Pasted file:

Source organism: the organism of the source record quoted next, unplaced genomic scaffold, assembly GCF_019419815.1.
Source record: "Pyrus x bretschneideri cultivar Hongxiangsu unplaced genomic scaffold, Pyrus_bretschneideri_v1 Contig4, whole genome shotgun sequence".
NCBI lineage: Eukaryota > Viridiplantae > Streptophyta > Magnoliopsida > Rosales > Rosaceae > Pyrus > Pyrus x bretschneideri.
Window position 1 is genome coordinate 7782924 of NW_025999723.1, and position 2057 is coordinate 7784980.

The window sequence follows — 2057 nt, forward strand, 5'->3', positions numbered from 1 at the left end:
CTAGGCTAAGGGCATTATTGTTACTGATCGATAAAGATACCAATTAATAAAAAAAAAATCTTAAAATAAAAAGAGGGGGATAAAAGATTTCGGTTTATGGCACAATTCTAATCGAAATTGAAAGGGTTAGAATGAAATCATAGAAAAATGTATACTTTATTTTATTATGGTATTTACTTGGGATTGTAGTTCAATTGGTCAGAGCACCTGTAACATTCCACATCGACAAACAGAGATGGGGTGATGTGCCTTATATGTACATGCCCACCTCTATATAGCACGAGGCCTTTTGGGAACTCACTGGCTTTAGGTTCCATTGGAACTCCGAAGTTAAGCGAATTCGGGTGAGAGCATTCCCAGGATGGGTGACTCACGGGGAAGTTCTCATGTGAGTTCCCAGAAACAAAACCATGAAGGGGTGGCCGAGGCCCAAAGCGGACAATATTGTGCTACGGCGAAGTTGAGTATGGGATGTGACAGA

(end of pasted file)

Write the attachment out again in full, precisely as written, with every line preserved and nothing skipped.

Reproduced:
Source organism: the organism of the source record quoted next, unplaced genomic scaffold, assembly GCF_019419815.1.
Source record: "Pyrus x bretschneideri cultivar Hongxiangsu unplaced genomic scaffold, Pyrus_bretschneideri_v1 Contig4, whole genome shotgun sequence".
NCBI lineage: Eukaryota > Viridiplantae > Streptophyta > Magnoliopsida > Rosales > Rosaceae > Pyrus > Pyrus x bretschneideri.
Window position 1 is genome coordinate 7782924 of NW_025999723.1, and position 2057 is coordinate 7784980.

The window sequence follows — 2057 nt, forward strand, 5'->3', positions numbered from 1 at the left end:
CTAGGCTAAGGGCATTATTGTTACTGATCGATAAAGATACCAATTAATAAAAAAAAAATCTTAAAATAAAAAGAGGGGGATAAAAGATTTCGGTTTATGGCACAATTCTAATCGAAATTGAAAGGGTTAGAATGAAATCATAGAAAAATGTATACTTTATTTTATTATGGTATTTACTTGGGATTGTAGTTCAATTGGTCAGAGCACCTGTAACATTCCACATCGACAAACAGAGATGGGGTGATGTGCCTTATATGTACATGCCCACCTCTATATAGCACGAGGCCTTTTGGGAACTCACTGGCTTTAGGTTCCATTGGAACTCCGAAGTTAAGCGAATTCGGGTGAGAGCATTCCCAGGATGGGTGACTCACGGGGAAGTTCTCATGTGAGTTCCCAGAAACAAAACCATGAAGGGGTGGCCGAGGCCCAAAGCGGACAATATTGTGCTACGGCGAAGTTGAGTATGGGATGTGACAGA